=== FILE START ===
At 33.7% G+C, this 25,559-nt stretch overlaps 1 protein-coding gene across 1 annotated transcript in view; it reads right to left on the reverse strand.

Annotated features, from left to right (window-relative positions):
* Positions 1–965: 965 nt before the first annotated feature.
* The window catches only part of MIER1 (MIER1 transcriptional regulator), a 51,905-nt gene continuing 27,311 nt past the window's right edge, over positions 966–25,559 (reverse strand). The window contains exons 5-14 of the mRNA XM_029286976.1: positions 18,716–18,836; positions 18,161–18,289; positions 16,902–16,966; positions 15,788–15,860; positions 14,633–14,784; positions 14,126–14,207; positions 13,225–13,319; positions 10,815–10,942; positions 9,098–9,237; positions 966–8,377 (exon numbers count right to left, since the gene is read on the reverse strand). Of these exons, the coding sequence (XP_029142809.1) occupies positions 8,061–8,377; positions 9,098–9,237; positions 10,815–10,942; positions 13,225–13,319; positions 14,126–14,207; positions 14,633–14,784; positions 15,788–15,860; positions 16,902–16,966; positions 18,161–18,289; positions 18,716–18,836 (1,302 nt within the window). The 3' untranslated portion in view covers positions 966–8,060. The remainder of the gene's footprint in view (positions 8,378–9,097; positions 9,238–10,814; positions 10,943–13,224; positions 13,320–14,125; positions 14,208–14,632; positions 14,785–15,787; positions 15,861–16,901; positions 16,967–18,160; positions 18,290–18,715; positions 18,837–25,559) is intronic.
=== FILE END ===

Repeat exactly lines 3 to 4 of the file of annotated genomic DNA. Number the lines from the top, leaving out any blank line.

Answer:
* Positions 1–965: 965 nt before the first annotated feature.
* The window catches only part of MIER1 (MIER1 transcriptional regulator), a 51,905-nt gene continuing 27,311 nt past the window's right edge, over positions 966–25,559 (reverse strand). The window contains exons 5-14 of the mRNA XM_029286976.1: positions 18,716–18,836; positions 18,161–18,289; positions 16,902–16,966; positions 15,788–15,860; positions 14,633–14,784; positions 14,126–14,207; positions 13,225–13,319; positions 10,815–10,942; positions 9,098–9,237; positions 966–8,377 (exon numbers count right to left, since the gene is read on the reverse strand). Of these exons, the coding sequence (XP_029142809.1) occupies positions 8,061–8,377; positions 9,098–9,237; positions 10,815–10,942; positions 13,225–13,319; positions 14,126–14,207; positions 14,633–14,784; positions 15,788–15,860; positions 16,902–16,966; positions 18,161–18,289; positions 18,716–18,836 (1,302 nt within the window). The 3' untranslated portion in view covers positions 966–8,060. The remainder of the gene's footprint in view (positions 8,378–9,097; positions 9,238–10,814; positions 10,943–13,224; positions 13,320–14,125; positions 14,208–14,632; positions 14,785–15,787; positions 15,861–16,901; positions 16,967–18,160; positions 18,290–18,715; positions 18,837–25,559) is intronic.